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Fifty-Two-Week Efficacy and Safety of Sotagliflozin, a Dual SGLT1 and SGLT2 Inhibitor, as
Adjunct Therapy to Insulin in Adults with Type 1 Diabetes (inTandem1)

78th Scientific Sessions
News Briefing: Adjunctive Therapies in Type 1 and Type 2 Diabetes, Sunday, June 24, 7:15 a.m., ET

Session Type: Oral Presentations
Session Title: Clinical Trials in Type 1 Diabetes
Location: W308
Session Time: Sunday, June 24, 2018, 2:15 pm - 4:15 pm

JOHN B. BUSE, SATISH K. GARG, JULIO ROSENSTOCK, TIMOTHY S. BAILEY, PHILLIP L. BANKS, BRUCE W. BODE, THOMAS DANNE, JAKE A. KUSHNER, WENDY LANE, PABLO LAPUERTA, DARREN K. MCGUIRE, ANNE L. PETERS, JOHN H. REED, SANGEETA SAWHNEY, PAUL STRUMPH, Chapel Hill, NC, Aurora, CO, Dallas, TX, Escondido, CA, The Woodlands, TX, Atlanta, GA, Hannover, Germany, Houston, TX, Asheville, NC, Basking Ridge, NJ, Los Angeles, CA, Roswell, GA

Sotagliflozin (SOTA) is a dual SGLT1 and SGLT2 inhibitor in development as adjunct therapy to insulin in T1D. In this double-blind, 52-week North American trial, 793 adults with T1D treated with multiple daily insulin injections (40%) or pump (60%) were randomized 1:1:1 to placebo (n=268), SOTA 200 mg (n=263) or SOTA 400 mg (n=262) once daily after 6 weeks of insulin optimization. Primary endpoint was change from baseline in A1C at Week 24. Other endpoints included A1C, weight, bolus insulin and FPG changes at Week 52, patient (pt) reported outcomes and net clinical benefit (NCB), assessing the proportion of pts with A1C <7.0% without severe hypoglycemia (SH) or diabetic ketoacidosis (DKA).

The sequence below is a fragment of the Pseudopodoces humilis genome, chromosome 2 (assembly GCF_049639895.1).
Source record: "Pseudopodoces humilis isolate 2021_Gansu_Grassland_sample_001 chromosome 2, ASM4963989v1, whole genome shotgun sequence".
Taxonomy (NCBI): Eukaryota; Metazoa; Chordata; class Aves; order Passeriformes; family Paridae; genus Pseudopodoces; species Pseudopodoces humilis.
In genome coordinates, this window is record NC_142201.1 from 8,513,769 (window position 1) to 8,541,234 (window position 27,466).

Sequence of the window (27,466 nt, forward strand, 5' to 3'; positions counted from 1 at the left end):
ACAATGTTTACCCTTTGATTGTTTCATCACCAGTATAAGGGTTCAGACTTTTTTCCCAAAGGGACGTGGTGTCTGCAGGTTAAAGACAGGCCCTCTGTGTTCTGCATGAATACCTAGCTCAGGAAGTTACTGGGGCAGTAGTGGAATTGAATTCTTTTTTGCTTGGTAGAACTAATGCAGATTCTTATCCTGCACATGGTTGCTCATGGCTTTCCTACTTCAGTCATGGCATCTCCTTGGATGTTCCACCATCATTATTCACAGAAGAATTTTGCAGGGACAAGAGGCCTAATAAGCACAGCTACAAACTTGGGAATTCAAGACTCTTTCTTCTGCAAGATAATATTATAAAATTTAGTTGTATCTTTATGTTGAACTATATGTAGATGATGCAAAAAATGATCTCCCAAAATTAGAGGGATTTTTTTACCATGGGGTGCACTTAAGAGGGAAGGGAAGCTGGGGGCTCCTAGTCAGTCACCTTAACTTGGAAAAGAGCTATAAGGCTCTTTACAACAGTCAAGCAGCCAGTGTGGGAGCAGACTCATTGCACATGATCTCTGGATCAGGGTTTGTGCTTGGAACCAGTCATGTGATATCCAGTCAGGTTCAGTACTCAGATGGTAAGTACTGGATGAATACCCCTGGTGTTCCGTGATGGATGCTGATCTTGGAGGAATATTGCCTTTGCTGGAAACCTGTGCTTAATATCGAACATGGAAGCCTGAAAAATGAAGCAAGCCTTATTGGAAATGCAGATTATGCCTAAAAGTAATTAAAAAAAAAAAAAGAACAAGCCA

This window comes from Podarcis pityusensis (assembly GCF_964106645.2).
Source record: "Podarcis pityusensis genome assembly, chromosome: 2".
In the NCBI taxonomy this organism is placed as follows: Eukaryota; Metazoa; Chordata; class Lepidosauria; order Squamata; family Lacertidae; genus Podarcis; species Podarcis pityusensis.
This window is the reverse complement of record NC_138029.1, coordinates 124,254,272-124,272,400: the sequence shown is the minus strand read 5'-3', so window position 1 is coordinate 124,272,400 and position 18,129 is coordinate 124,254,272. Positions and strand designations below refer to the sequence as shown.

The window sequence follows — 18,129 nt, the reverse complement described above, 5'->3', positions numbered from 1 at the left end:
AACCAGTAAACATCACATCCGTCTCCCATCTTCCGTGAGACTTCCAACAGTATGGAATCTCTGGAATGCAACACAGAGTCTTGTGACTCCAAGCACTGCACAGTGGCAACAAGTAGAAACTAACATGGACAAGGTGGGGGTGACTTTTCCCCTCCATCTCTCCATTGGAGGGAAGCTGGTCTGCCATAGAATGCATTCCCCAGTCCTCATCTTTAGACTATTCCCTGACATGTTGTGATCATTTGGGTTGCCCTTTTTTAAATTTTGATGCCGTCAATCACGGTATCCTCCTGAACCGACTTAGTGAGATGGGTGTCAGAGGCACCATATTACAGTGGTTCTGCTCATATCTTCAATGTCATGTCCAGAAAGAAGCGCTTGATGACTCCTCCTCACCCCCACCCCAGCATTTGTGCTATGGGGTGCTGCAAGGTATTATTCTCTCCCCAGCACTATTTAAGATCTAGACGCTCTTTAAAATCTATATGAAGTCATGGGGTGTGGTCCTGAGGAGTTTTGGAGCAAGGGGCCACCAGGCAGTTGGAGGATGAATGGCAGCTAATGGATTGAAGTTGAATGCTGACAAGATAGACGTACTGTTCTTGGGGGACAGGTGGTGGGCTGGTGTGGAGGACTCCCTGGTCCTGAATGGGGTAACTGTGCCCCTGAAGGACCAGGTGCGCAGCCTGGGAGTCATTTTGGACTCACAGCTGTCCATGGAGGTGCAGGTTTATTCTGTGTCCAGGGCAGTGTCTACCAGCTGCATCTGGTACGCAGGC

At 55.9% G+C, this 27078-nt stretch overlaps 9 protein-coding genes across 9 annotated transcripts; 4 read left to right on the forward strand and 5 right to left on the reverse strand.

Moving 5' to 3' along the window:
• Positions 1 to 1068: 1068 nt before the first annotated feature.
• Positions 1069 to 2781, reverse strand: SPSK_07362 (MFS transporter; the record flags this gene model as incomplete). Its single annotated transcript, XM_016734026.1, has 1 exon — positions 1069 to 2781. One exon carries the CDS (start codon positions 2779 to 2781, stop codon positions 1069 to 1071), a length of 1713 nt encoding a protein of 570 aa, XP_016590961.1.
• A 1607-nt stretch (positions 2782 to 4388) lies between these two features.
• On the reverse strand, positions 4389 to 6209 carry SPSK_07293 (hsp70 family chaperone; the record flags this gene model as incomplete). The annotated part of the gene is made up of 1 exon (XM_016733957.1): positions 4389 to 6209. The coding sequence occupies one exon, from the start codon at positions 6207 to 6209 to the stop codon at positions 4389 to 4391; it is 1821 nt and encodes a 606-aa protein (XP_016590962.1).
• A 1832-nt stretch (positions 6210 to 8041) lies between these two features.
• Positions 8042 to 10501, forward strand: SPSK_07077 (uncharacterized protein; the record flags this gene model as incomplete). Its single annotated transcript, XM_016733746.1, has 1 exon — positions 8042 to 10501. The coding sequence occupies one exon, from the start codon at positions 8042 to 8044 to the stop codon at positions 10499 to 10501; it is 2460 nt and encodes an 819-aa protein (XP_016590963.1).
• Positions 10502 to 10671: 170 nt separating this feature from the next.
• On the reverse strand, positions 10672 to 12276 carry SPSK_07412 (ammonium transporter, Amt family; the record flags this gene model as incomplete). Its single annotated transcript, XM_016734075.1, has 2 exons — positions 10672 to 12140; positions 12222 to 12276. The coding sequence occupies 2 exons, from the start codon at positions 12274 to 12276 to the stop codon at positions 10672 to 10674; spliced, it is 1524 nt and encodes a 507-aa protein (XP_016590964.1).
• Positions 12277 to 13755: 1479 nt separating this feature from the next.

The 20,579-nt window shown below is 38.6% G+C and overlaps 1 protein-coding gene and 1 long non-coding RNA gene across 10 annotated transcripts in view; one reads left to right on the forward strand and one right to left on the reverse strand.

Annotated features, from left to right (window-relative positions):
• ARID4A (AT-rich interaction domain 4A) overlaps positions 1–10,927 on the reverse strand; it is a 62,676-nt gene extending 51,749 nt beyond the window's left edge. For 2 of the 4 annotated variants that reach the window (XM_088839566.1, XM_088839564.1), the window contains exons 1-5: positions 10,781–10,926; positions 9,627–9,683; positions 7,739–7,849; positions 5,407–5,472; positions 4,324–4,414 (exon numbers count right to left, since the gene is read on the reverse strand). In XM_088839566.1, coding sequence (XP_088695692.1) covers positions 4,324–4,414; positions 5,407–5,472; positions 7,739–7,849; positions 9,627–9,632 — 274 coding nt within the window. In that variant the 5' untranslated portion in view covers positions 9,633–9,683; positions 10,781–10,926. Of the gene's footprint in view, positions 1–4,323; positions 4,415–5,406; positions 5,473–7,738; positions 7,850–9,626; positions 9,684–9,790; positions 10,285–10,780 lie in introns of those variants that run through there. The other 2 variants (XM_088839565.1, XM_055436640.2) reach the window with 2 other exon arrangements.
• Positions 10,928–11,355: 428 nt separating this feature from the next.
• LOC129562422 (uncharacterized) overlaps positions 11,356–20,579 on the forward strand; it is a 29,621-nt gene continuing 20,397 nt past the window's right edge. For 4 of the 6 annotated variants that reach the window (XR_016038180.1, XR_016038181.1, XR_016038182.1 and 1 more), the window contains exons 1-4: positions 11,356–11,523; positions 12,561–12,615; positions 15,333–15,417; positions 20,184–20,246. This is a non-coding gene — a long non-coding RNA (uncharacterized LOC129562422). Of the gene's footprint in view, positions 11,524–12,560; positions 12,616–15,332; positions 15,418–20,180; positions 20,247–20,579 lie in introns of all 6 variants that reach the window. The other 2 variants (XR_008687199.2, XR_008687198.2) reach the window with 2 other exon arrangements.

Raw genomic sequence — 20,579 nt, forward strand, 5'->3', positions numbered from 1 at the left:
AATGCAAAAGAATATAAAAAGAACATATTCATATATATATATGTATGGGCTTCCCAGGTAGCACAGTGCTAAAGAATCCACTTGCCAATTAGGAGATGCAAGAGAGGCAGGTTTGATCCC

Baseline characteristics were similar between groups. Compared with placebo, SOTA 200 and 400 mg improved A1C and pt satisfaction at Week 24 and reduced A1C, weight, bolus insulin, FPG and pt distress at Week 52. More pts achieved NCB with SOTA vs. placebo (each P<0.05; Table). The highest incidence of SH was in the placebo arm; more genital mycotic infections, diarrhea and DKA events (more with pump than MDI) were in the SOTA arms (Table).

In conclusion, SOTA 200 and 400 mg were associated with statistically significant A1C reductions that were sustained (P<0.05) at Week 52, with an increased (but low) rate of DKA, and a lower incidence of SH, when compared with placebo.

Efficacy (mITT population) and Safety (safety population) Results


Placebo

n=268

SOTA 200 mg

n=263

SOTA 400 mg

n=262

Mean A1C at Baseline, after 6-week insulin
optimization, %

7.54

7.61

7.56

Outcomes at Week 24

A1C LSM difference from placebo, % ± SE (P-
value)

-

-0.36±0.05(<0.001)

-0.41±0.05 (<0.001)

Outcomes at Week 52

A1C LSM difference from placebo, % ± SE (P-value)

-

-0.25±0.06 (P<0.001)

-0.31±0.06
(P<0.001)

FPG LSM difference from placebo, mmol/L ±
SE

-

-0.68±0.31 (P=0.028)